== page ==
Life is generally lived as an “open note” experience. Schools need to focus on preparing students for life, not just for academic tests conducted under artificial conditions that bear little resemblance to the real world outside academia. In line with this idea, rather than banning iPods, cell phones, laptops, and other types of technologies schools need to embrace them and find ways to adopt new assessments which can be taken by students with “open notes.”

The most challenging assessments and tests I took in graduate school classes were “open note.” The reason they were so challenging is they required thinking and analysis that went far beyond the knowledge and comprehension level. Many schools are fighting against digital culture in banning cell phones and iPods because they remain rooted in 19th century paradigms of education and assessment.

Today’s AP article “Schools banning iPods to thwart cheaters” is a case in point. According to the article:

Mountain View [Idaho] recently enacted a ban on digital media players after school officials realized some students were downloading formulas and other material onto the players. “A teacher overheard a couple of kids talking about it,” said Maybon. Shana Kemp, spokeswoman for the National Association of Secondary School Principals, said she does not have hard statistics on the phenomenon but said it is not unusual for schools to ban digital media players. “I think it is becoming a national trend,” she said. “We hope that each district will have a policy in place for technology — it keeps a lot of the problems down.”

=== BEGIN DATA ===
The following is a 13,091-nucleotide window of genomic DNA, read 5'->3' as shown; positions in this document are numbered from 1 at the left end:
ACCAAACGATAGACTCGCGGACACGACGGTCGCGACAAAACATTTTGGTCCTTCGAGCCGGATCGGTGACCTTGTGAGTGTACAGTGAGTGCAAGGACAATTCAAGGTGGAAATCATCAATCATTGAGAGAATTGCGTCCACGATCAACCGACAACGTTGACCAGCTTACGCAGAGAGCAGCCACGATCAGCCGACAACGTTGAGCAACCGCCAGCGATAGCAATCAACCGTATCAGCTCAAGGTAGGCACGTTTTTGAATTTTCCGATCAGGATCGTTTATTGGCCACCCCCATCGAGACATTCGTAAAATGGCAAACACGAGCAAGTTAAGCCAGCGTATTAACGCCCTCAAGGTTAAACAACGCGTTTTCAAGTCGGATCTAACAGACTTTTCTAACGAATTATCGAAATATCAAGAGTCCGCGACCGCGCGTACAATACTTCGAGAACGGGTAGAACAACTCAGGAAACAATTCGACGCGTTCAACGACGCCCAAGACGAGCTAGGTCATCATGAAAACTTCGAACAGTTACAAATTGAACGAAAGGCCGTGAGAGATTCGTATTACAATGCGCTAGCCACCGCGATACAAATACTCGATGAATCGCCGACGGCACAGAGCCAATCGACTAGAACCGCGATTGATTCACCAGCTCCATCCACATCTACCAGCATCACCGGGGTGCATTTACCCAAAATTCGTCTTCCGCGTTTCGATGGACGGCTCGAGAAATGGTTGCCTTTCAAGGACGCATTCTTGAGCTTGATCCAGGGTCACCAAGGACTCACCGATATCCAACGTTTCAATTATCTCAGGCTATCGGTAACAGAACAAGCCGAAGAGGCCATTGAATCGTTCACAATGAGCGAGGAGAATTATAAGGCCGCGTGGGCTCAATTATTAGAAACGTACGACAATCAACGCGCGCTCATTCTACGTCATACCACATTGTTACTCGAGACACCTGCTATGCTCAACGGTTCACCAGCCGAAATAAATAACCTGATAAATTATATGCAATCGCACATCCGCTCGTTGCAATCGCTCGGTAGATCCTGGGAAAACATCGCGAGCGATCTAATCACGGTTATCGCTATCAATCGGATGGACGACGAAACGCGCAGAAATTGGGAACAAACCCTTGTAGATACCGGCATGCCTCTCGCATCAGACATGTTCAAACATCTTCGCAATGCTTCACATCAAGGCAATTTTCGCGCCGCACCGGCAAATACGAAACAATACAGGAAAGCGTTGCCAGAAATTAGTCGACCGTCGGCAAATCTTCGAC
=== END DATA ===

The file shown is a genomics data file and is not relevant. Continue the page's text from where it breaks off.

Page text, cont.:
Rather than adopting policies about technologies that are banned, school districts would be better advised to have their teachers craft new assessments. Our goal should not be, “How can we maintain our instructional and assessment paradigms from the 19th century today in our 21st century digital culture?” but rather “How can we craft authentic assessments our students cannot fake and they can take with open notes?” Open notes should include “open devices” like cell phones and iPods.

The problem with this proposal is that it is very challenging to write and use authentic assessments. It is much easier to test at the knowledge and comprehension level, and that is why we see so many teachers doing it. When you want to have statistical reliability and validity with an assessment, it becomes much more difficult to assess higher order thinking skills with “messy assessments” that include rubrics and subjective analysis. NCLB also encourages this simplified look at assessment, encouraging school districts, administrators and teachers around the United States to focus almost exclusively on multiple-choice, black and white forms of assessment that can be graded via a scantron.

Why should students have to memorize formulas? Let’s take on an example from mathematics. How many times have you had to use the quadratic formula in “real life” outside of school? If you have, were you prohibited by someone from being able to look up the formula?

Do you think oral communication skills are important in life? If you do (and you should) then why do some schools hardly emphasize assessments which include oral communication? Again, the reason is that many schools are still focused on maintaining their 19th century pedagogic culture rather than preparing students for real life.

Let’s put an end to useless memorization and tradition in schools, and instead ask students to actually apply and use the knowledge and skills they are supposed to be learning in real contexts. That is what we do out here in the business world. It’s time schools stopped acting like the calendar still reads “1899.”

For more on this line of thinking, listen to what Roger Shank shared at the SITE conference several weeks ago. (Thanks to AHF for this link!)

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